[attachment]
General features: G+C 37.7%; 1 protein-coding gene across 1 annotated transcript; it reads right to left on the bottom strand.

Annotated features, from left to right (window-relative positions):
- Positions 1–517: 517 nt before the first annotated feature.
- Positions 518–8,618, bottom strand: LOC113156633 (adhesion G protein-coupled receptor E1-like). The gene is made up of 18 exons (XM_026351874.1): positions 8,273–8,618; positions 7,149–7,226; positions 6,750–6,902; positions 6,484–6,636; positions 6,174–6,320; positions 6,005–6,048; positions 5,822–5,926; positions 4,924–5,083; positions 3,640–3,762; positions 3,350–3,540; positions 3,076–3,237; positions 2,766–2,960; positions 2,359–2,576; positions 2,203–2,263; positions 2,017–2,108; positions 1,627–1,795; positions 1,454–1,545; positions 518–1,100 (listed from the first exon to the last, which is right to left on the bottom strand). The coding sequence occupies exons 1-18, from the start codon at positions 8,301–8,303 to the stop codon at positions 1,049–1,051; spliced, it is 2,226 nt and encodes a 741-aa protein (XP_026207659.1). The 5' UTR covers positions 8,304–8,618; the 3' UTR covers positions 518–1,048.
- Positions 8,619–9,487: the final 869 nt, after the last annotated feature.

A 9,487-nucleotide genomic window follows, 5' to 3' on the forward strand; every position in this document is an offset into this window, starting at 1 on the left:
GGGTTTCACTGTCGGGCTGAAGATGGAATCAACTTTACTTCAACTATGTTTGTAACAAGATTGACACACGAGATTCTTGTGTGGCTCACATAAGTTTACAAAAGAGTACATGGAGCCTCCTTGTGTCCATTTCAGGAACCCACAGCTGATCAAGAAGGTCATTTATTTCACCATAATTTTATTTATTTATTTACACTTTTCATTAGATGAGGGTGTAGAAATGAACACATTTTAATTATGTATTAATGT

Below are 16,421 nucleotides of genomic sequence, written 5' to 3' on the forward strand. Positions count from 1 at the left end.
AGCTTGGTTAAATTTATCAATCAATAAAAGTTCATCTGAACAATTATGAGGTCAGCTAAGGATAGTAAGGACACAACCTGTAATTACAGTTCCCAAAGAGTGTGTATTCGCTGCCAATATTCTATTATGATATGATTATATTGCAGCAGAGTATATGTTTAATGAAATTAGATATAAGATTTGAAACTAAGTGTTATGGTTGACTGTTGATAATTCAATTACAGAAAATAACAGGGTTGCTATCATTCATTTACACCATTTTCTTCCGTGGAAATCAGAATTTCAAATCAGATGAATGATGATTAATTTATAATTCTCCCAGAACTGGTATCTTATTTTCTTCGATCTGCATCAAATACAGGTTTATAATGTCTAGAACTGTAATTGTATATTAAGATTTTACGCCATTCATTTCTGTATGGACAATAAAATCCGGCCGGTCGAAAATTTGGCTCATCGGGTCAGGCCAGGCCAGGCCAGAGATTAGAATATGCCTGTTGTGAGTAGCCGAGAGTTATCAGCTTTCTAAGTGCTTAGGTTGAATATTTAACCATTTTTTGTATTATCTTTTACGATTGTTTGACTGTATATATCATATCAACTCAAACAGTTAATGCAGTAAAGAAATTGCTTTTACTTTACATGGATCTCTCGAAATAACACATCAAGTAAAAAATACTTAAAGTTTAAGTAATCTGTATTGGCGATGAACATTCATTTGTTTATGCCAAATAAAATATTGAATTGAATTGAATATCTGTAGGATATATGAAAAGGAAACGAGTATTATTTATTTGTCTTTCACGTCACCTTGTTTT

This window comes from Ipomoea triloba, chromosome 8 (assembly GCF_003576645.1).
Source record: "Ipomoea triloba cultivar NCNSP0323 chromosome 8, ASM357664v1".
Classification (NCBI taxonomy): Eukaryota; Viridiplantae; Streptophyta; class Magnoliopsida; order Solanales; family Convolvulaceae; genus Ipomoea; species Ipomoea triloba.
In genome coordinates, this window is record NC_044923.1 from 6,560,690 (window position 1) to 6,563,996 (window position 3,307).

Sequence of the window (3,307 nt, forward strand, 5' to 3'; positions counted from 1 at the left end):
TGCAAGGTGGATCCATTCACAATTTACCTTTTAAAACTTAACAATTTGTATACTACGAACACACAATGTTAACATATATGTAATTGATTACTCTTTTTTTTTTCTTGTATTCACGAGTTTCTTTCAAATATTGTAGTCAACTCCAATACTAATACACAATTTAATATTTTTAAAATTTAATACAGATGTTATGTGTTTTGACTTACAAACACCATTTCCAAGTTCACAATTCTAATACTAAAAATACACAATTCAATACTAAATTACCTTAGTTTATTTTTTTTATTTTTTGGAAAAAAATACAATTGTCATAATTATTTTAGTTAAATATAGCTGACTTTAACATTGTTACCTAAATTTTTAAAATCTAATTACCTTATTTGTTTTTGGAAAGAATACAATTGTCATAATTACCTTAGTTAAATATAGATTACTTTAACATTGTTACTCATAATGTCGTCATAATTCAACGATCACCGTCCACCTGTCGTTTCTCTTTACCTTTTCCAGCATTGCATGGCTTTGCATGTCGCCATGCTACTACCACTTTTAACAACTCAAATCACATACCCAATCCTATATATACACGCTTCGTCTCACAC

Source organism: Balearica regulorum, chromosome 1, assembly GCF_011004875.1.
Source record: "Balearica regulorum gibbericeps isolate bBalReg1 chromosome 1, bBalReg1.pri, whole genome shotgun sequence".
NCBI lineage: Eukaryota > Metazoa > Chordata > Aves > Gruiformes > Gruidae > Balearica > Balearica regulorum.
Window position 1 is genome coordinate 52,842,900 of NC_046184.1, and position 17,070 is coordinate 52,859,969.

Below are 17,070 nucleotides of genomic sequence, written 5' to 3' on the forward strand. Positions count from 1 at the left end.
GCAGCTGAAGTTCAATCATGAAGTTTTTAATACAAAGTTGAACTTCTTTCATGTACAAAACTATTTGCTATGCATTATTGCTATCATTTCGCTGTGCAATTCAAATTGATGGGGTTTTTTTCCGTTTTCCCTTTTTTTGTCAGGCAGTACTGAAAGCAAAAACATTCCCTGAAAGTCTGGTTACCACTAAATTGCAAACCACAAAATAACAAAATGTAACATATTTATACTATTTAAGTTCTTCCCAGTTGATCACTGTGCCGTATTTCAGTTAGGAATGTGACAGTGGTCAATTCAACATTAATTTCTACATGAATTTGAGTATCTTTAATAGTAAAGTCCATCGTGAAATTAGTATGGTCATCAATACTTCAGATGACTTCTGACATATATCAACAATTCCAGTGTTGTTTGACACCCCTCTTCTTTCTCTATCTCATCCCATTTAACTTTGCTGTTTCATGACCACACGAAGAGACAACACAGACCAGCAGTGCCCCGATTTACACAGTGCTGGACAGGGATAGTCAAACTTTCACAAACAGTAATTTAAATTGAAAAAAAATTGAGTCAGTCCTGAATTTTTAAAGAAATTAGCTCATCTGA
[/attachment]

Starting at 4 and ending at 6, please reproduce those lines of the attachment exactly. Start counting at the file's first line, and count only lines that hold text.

- Positions 518–8,618, bottom strand: LOC113156633 (adhesion G protein-coupled receptor E1-like). The gene is made up of 18 exons (XM_026351874.1): positions 8,273–8,618; positions 7,149–7,226; positions 6,750–6,902; positions 6,484–6,636; positions 6,174–6,320; positions 6,005–6,048; positions 5,822–5,926; positions 4,924–5,083; positions 3,640–3,762; positions 3,350–3,540; positions 3,076–3,237; positions 2,766–2,960; positions 2,359–2,576; positions 2,203–2,263; positions 2,017–2,108; positions 1,627–1,795; positions 1,454–1,545; positions 518–1,100 (listed from the first exon to the last, which is right to left on the bottom strand). The coding sequence occupies exons 1-18, from the start codon at positions 8,301–8,303 to the stop codon at positions 1,049–1,051; spliced, it is 2,226 nt and encodes a 741-aa protein (XP_026207659.1). The 5' UTR covers positions 8,304–8,618; the 3' UTR covers positions 518–1,048.
- Positions 8,619–9,487: the final 869 nt, after the last annotated feature.

A 9,487-nucleotide genomic window follows, 5' to 3' on the forward strand; every position in this document is an offset into this window, starting at 1 on the left: